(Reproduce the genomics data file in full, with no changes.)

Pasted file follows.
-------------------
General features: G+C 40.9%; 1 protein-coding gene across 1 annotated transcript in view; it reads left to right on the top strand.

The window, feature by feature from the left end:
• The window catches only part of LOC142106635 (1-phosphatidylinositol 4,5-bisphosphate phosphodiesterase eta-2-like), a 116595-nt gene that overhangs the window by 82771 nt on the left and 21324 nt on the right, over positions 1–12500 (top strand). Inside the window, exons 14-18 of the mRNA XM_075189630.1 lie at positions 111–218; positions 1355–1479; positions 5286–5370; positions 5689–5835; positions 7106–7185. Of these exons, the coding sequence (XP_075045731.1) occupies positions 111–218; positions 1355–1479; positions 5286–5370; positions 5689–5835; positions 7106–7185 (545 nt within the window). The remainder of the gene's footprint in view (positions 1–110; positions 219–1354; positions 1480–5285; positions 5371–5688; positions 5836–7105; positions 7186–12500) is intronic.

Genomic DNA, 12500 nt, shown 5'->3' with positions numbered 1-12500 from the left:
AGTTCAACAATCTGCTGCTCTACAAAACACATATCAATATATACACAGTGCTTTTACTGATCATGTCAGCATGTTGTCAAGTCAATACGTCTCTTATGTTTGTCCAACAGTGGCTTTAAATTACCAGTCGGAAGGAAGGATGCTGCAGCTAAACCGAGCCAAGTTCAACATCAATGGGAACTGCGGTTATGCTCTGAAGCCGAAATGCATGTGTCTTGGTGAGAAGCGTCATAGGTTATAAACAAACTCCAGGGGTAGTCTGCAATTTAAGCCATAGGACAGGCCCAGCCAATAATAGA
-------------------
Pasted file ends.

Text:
General features: G+C 40.9%; 1 protein-coding gene across 1 annotated transcript in view; it reads left to right on the top strand.

The window, feature by feature from the left end:
• The window catches only part of LOC142106635 (1-phosphatidylinositol 4,5-bisphosphate phosphodiesterase eta-2-like), a 116595-nt gene that overhangs the window by 82771 nt on the left and 21324 nt on the right, over positions 1–12500 (top strand). Inside the window, exons 14-18 of the mRNA XM_075189630.1 lie at positions 111–218; positions 1355–1479; positions 5286–5370; positions 5689–5835; positions 7106–7185. Of these exons, the coding sequence (XP_075045731.1) occupies positions 111–218; positions 1355–1479; positions 5286–5370; positions 5689–5835; positions 7106–7185 (545 nt within the window). The remainder of the gene's footprint in view (positions 1–110; positions 219–1354; positions 1480–5285; positions 5371–5688; positions 5836–7105; positions 7186–12500) is intronic.

Genomic DNA, 12500 nt, shown 5'->3' with positions numbered 1-12500 from the left:
AGTTCAACAATCTGCTGCTCTACAAAACACATATCAATATATACACAGTGCTTTTACTGATCATGTCAGCATGTTGTCAAGTCAATACGTCTCTTATGTTTGTCCAACAGTGGCTTTAAATTACCAGTCGGAAGGAAGGATGCTGCAGCTAAACCGAGCCAAGTTCAACATCAATGGGAACTGCGGTTATGCTCTGAAGCCGAAATGCATGTGTCTTGGTGAGAAGCGTCATAGGTTATAAACAAACTCCAGGGGTAGTCTGCAATTTAAGCCATAGGACAGGCCCAGCCAATAATAGA